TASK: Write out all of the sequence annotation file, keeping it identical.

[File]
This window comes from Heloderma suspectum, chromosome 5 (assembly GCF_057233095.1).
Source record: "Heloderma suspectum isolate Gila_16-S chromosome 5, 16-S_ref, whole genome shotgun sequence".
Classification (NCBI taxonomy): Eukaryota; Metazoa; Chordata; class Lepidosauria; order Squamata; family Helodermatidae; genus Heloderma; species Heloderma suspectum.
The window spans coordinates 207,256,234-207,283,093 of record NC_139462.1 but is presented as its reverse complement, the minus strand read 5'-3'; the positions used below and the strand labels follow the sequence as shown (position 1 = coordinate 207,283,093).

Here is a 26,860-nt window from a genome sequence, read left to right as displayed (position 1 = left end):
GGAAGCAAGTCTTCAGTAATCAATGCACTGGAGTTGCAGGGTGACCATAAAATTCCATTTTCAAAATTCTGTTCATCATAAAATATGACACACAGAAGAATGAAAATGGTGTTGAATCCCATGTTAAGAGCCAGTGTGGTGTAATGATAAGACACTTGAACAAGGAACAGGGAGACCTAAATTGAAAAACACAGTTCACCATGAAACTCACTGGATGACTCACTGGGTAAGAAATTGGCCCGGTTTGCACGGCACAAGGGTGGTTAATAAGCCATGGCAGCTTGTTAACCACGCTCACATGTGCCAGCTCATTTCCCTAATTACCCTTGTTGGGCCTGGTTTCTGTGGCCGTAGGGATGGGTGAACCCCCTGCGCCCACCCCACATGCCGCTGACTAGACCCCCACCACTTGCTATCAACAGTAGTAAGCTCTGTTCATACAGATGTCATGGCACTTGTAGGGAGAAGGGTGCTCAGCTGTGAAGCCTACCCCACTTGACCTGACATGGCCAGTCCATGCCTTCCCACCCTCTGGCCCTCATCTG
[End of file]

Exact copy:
This window comes from Heloderma suspectum, chromosome 5 (assembly GCF_057233095.1).
Source record: "Heloderma suspectum isolate Gila_16-S chromosome 5, 16-S_ref, whole genome shotgun sequence".
Classification (NCBI taxonomy): Eukaryota; Metazoa; Chordata; class Lepidosauria; order Squamata; family Helodermatidae; genus Heloderma; species Heloderma suspectum.
The window spans coordinates 207,256,234-207,283,093 of record NC_139462.1 but is presented as its reverse complement, the minus strand read 5'-3'; the positions used below and the strand labels follow the sequence as shown (position 1 = coordinate 207,283,093).

Here is a 26,860-nt window from a genome sequence, read left to right as displayed (position 1 = left end):
GGAAGCAAGTCTTCAGTAATCAATGCACTGGAGTTGCAGGGTGACCATAAAATTCCATTTTCAAAATTCTGTTCATCATAAAATATGACACACAGAAGAATGAAAATGGTGTTGAATCCCATGTTAAGAGCCAGTGTGGTGTAATGATAAGACACTTGAACAAGGAACAGGGAGACCTAAATTGAAAAACACAGTTCACCATGAAACTCACTGGATGACTCACTGGGTAAGAAATTGGCCCGGTTTGCACGGCACAAGGGTGGTTAATAAGCCATGGCAGCTTGTTAACCACGCTCACATGTGCCAGCTCATTTCCCTAATTACCCTTGTTGGGCCTGGTTTCTGTGGCCGTAGGGATGGGTGAACCCCCTGCGCCCACCCCACATGCCGCTGACTAGACCCCCACCACTTGCTATCAACAGTAGTAAGCTCTGTTCATACAGATGTCATGGCACTTGTAGGGAGAAGGGTGCTCAGCTGTGAAGCCTACCCCACTTGACCTGACATGGCCAGTCCATGCCTTCCCACCCTCTGGCCCTCATCTG